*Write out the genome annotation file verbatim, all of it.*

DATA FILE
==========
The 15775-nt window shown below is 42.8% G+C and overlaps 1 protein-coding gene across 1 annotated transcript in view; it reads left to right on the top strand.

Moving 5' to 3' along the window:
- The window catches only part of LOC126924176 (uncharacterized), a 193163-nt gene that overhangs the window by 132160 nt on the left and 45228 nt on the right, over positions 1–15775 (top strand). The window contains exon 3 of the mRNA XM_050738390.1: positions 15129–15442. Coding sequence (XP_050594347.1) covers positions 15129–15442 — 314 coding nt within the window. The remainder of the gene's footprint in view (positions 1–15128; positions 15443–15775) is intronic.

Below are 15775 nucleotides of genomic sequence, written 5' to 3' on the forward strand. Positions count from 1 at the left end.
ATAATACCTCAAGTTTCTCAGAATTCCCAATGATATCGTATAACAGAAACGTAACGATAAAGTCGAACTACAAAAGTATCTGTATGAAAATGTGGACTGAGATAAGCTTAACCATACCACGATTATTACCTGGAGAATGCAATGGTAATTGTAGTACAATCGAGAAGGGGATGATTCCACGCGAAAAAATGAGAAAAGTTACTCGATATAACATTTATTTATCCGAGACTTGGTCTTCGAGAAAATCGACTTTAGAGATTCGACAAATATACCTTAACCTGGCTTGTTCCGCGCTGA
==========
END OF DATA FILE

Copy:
The 15775-nt window shown below is 42.8% G+C and overlaps 1 protein-coding gene across 1 annotated transcript in view; it reads left to right on the top strand.

Moving 5' to 3' along the window:
- The window catches only part of LOC126924176 (uncharacterized), a 193163-nt gene that overhangs the window by 132160 nt on the left and 45228 nt on the right, over positions 1–15775 (top strand). The window contains exon 3 of the mRNA XM_050738390.1: positions 15129–15442. Coding sequence (XP_050594347.1) covers positions 15129–15442 — 314 coding nt within the window. The remainder of the gene's footprint in view (positions 1–15128; positions 15443–15775) is intronic.

Below are 15775 nucleotides of genomic sequence, written 5' to 3' on the forward strand. Positions count from 1 at the left end.
ATAATACCTCAAGTTTCTCAGAATTCCCAATGATATCGTATAACAGAAACGTAACGATAAAGTCGAACTACAAAAGTATCTGTATGAAAATGTGGACTGAGATAAGCTTAACCATACCACGATTATTACCTGGAGAATGCAATGGTAATTGTAGTACAATCGAGAAGGGGATGATTCCACGCGAAAAAATGAGAAAAGTTACTCGATATAACATTTATTTATCCGAGACTTGGTCTTCGAGAAAATCGACTTTAGAGATTCGACAAATATACCTTAACCTGGCTTGTTCCGCGCTGA